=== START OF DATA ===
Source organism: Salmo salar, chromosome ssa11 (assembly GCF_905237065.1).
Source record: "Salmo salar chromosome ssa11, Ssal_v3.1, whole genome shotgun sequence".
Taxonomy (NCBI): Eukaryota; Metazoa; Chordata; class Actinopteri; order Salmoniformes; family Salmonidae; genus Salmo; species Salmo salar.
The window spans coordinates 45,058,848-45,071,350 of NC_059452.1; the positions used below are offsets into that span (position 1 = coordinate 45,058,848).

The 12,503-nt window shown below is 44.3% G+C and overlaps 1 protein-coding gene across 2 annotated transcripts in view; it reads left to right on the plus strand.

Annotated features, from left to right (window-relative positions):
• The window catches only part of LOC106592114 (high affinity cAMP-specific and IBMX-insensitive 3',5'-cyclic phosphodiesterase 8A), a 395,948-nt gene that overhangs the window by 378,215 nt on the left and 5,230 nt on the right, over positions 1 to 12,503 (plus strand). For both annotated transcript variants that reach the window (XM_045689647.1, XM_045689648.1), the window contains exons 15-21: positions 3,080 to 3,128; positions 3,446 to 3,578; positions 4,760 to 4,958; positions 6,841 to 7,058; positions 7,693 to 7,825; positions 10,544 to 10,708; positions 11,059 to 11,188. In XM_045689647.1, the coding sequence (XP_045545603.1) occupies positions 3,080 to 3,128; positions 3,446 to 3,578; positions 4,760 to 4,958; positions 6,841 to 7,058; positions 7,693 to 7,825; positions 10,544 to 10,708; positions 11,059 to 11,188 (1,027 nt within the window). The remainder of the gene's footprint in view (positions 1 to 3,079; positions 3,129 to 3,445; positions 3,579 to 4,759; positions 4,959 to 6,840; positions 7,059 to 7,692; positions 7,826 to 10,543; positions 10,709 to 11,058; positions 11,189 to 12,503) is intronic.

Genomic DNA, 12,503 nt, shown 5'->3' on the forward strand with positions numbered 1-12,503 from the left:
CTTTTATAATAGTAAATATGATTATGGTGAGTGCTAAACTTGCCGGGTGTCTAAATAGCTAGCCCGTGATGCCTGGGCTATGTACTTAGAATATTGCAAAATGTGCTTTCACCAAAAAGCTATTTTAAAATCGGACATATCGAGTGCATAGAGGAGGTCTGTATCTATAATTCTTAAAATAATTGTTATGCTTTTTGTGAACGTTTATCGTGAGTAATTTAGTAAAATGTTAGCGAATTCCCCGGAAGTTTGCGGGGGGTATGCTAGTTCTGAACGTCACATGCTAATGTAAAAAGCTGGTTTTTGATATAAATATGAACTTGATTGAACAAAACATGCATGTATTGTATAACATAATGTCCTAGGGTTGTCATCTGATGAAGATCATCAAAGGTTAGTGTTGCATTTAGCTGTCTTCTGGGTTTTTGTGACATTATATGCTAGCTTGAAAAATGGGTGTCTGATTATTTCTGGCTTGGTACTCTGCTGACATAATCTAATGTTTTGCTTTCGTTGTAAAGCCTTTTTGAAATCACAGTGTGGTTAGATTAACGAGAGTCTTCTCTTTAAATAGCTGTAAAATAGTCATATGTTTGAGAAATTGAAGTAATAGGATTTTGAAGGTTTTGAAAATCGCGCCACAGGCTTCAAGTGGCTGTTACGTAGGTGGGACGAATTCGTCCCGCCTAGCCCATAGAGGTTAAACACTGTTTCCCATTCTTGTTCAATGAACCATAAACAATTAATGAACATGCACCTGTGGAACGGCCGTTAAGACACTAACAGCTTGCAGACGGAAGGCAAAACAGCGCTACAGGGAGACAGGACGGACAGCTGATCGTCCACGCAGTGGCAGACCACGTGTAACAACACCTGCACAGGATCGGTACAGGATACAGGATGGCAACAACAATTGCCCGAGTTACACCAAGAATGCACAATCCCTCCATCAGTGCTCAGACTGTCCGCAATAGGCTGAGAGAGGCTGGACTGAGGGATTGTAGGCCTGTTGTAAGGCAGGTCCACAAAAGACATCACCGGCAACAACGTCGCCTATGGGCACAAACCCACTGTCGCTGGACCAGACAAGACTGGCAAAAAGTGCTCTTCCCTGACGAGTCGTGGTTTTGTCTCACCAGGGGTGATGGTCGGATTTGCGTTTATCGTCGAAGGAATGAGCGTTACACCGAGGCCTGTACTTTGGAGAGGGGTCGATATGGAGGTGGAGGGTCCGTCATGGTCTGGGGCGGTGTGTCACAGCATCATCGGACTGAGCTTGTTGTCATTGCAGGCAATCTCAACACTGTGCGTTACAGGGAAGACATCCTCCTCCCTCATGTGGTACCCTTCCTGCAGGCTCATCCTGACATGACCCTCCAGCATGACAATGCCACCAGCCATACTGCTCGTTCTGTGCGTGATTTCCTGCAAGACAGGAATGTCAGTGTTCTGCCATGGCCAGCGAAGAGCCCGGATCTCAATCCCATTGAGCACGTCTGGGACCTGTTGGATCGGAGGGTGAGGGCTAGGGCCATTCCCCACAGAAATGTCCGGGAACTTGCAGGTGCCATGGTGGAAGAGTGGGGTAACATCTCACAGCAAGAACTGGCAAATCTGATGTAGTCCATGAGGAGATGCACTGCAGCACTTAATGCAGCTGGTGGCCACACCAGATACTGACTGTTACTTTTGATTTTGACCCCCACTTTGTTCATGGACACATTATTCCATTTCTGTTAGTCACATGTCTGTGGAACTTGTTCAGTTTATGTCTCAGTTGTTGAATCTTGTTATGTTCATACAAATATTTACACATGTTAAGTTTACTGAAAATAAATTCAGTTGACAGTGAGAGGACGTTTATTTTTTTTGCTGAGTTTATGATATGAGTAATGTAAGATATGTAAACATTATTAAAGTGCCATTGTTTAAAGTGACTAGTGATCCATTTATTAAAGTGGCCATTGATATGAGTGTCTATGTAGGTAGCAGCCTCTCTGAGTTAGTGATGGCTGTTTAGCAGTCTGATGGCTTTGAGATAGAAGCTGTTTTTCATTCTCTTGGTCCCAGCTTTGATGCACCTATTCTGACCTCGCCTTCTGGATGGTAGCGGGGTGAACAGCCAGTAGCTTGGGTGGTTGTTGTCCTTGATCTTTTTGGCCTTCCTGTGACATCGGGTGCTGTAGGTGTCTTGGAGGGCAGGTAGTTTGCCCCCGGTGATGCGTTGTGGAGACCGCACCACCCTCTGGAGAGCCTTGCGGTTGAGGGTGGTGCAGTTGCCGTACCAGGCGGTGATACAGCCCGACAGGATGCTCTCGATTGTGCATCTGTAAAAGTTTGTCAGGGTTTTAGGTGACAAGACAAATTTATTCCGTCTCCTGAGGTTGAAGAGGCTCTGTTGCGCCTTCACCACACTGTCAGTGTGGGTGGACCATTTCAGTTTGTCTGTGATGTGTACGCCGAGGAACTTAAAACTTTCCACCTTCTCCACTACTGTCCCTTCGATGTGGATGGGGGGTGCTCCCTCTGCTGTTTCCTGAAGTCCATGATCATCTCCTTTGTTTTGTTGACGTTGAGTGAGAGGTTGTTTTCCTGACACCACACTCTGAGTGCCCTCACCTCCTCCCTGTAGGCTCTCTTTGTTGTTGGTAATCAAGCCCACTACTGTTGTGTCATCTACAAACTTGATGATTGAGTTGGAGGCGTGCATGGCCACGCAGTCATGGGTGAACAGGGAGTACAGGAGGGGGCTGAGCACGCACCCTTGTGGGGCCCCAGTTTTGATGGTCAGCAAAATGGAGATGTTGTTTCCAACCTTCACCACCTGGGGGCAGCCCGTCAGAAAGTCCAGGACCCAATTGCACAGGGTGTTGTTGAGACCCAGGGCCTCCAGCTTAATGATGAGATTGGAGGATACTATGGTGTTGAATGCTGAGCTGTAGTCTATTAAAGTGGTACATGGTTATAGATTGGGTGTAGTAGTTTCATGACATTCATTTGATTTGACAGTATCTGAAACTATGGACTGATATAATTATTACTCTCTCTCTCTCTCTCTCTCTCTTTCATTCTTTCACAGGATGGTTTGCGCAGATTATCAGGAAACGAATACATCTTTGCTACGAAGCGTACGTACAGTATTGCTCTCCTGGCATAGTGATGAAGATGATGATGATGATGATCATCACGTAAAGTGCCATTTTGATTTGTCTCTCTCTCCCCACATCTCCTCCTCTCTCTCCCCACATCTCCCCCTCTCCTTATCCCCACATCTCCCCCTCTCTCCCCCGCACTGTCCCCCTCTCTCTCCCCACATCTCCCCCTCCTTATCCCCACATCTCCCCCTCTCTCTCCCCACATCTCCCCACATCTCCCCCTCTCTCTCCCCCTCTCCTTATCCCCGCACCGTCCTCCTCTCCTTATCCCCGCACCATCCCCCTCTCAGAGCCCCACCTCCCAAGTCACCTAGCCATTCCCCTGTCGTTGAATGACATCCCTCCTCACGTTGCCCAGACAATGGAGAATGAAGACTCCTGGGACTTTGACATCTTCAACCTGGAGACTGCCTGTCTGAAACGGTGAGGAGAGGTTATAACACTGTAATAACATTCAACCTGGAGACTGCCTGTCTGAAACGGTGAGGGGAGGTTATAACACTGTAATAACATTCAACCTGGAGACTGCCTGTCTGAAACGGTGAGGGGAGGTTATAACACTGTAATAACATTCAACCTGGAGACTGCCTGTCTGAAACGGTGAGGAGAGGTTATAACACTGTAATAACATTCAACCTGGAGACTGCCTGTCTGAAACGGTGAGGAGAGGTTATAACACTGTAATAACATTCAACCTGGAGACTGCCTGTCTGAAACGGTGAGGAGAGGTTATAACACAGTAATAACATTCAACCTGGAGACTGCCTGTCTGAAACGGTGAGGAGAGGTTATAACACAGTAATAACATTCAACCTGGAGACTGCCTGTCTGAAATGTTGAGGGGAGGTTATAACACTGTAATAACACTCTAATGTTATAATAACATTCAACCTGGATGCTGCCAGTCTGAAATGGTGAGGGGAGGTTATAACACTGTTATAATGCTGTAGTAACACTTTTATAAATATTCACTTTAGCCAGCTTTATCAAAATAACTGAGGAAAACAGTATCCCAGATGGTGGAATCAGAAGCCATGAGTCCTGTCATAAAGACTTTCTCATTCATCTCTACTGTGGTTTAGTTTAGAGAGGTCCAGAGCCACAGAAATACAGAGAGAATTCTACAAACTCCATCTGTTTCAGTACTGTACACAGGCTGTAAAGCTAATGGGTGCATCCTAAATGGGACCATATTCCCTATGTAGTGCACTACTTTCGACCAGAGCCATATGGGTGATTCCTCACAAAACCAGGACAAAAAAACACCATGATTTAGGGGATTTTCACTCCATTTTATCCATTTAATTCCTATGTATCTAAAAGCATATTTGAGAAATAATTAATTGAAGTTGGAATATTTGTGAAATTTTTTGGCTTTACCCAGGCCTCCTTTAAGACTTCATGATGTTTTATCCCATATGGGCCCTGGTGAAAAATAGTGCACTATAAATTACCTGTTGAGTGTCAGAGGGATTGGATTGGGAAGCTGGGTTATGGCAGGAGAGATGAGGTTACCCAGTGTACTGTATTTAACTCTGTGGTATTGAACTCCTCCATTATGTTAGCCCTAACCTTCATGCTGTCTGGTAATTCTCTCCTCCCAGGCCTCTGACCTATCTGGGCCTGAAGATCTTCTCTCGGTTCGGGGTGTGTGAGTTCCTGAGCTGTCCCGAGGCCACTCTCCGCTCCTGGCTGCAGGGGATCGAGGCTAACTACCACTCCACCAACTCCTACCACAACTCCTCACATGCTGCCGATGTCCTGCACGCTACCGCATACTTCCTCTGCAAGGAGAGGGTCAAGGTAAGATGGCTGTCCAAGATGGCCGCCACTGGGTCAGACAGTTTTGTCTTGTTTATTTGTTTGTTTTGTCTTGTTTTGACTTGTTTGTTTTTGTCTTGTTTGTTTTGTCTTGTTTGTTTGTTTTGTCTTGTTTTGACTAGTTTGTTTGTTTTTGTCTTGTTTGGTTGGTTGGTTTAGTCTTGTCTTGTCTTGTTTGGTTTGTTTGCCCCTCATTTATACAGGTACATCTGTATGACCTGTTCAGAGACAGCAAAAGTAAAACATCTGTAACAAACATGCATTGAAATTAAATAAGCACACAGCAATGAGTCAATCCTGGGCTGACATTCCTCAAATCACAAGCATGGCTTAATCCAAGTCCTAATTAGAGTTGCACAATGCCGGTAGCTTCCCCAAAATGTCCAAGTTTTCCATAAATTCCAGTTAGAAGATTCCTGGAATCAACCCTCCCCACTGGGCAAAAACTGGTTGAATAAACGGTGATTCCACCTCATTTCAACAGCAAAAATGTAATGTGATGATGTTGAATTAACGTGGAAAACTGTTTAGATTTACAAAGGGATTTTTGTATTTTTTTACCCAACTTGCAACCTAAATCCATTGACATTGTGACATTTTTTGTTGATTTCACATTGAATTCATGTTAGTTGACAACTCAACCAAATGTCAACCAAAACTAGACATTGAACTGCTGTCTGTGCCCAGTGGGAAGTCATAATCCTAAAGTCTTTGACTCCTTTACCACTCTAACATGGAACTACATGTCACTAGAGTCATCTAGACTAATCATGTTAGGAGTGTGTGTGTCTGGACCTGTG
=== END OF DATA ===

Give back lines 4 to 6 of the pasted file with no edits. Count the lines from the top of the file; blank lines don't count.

The window spans coordinates 45,058,848-45,071,350 of NC_059452.1; the positions used below are offsets into that span (position 1 = coordinate 45,058,848).

The 12,503-nt window shown below is 44.3% G+C and overlaps 1 protein-coding gene across 2 annotated transcripts in view; it reads left to right on the plus strand.

Annotated features, from left to right (window-relative positions):